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Trust-based Decision-Making for Energy-Aware Device Management. Stephan Hammer , Michael Wißner , and Elisabeth André Human Centered Multimedia Augsburg University, Germany. Motivation.

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trust based decision making for energy aware device management

Trust-based Decision-Making forEnergy-Aware Device Management

Stephan Hammer, Michael Wißner,and Elisabeth André

Human Centered Multimedia

Augsburg University, Germany

slide2

Motivation

Smart environmentthat is able to support users in saving energy by proactively performing energy-aware adaptations.

HomeMatic CCU tocontrolelectronic appliances

  • Sensors:
  • to recognize situations such as „user leaves room and light is on“
  • Examples:
    • Smart Plugs
    • Brightness
    • Ultrasound

Displays

slide3

Motivation

Problem:

If the system performs an adaptation which:

  • the users do not understand,
  • the users consider inconvenient,
  • makes the users feel they are no longer in control,

then the users’ trust in the system might be impaired, resulting in lesser acceptance of and, in the worst case, disuse of the system.

slide4

Our Goals

  • Develop a user model, which:
    • chooses adequate actions to reduce energy consumption
    • models user trust in adaptive environments
    • chooses that action that will result in the highest user trust
    • User Trust Model (UTM)
  • Initialize the UTM with data gathered in an online survey
  • Evaluate users’ experience, acceptance, and trust towards a system that uses the UTM in a real setting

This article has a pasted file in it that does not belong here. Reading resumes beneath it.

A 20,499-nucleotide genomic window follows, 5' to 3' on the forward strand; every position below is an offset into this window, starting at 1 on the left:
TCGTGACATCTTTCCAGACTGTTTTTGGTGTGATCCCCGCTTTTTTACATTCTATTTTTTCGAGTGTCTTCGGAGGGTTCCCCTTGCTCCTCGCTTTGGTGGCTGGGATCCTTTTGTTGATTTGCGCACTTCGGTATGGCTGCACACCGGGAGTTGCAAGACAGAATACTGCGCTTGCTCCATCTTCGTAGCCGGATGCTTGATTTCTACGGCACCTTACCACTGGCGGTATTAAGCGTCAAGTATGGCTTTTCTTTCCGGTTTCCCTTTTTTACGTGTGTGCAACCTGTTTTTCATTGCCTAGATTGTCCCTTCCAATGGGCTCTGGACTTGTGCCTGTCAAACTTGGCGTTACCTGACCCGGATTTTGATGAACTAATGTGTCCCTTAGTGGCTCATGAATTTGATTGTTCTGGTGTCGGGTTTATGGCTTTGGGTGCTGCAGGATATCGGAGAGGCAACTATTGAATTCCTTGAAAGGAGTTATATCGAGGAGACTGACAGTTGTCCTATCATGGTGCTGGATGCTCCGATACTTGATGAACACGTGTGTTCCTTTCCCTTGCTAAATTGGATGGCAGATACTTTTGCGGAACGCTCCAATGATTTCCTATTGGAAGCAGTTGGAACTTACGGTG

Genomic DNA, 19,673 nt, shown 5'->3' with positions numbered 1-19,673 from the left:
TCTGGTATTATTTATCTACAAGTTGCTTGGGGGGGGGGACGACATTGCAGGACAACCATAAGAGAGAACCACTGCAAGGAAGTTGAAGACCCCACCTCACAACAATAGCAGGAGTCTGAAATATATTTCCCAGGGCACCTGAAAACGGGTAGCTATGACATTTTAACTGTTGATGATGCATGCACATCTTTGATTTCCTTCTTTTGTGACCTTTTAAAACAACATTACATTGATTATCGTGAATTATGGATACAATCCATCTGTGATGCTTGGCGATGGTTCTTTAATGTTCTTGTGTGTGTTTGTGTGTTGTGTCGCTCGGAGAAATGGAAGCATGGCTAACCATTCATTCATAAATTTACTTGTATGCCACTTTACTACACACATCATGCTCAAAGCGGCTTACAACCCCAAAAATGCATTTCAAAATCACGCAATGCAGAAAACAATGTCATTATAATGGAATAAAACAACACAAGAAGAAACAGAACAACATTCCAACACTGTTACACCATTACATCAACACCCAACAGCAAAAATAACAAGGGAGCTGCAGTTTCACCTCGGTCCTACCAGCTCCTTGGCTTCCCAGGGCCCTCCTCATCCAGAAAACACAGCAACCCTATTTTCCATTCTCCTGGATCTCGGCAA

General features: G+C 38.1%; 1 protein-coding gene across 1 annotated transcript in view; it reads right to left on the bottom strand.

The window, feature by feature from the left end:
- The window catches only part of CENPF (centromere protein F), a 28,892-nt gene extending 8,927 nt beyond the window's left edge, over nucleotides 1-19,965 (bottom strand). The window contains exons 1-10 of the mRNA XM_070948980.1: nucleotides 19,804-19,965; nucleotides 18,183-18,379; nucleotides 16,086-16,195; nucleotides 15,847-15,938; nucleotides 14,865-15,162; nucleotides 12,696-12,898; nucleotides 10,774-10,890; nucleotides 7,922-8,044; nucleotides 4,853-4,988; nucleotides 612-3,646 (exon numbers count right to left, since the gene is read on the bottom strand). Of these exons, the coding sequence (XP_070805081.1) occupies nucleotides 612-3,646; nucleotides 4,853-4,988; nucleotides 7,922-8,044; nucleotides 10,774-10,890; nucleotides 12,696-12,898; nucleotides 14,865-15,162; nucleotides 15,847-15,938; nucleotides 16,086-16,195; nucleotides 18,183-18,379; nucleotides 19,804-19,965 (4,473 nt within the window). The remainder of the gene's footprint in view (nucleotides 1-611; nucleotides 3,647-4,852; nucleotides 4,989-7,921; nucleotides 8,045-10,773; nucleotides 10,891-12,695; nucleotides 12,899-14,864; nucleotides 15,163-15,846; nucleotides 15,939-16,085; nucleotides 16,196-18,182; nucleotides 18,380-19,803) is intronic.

slide5

Building theUTM -

Whatis „Trust“?

  • Trust is a very subjective concept
  • Trust is a non-deterministic concept
  • Trust is a multi-dimensional concept:
    • Comfort of use
    • Controllability
    • Transparency
    • Reliability
    • Security
    • Credibility
    • Seriousness
slide6

Building theUTM –

Example: Device = Light

Application-specific layer

Generic part (applicable for different kinds of self-adaptive systems) [1]

slide7

Initializing the UTM –

GatheringEmpirical Data

  • Online survey (38 Participants)
    • Descriptions of concrete system reactions in concrete situations
    • Example: “You leave your desk for a short time (for example to get something from a shelf) and your display is switched off automatically.”

Switch off Display

AskTo Switch off Display Via Mobile Phone

Do Nothing

Switch off Light

Ask Via Mobile Phone

Ask Via Display

Do Nothing

slide8

Initializing the UTM –

GatheringEmpirical Data

  • Online study (38 Participants)
    • Descriptions of concrete system reactions in concrete situations
    • Example: “You leave your desk for a short time (e.g. to get something from a shelf) and your display is switched off automatically.”
    • Ratings for the following statements (5-point Likert scale):
      • Q1: I understood why the system was reacting in this way.
      • Q2: I had control over the system.
      • Q3: I found the system comfortable to use.
slide9

Initializing the UTM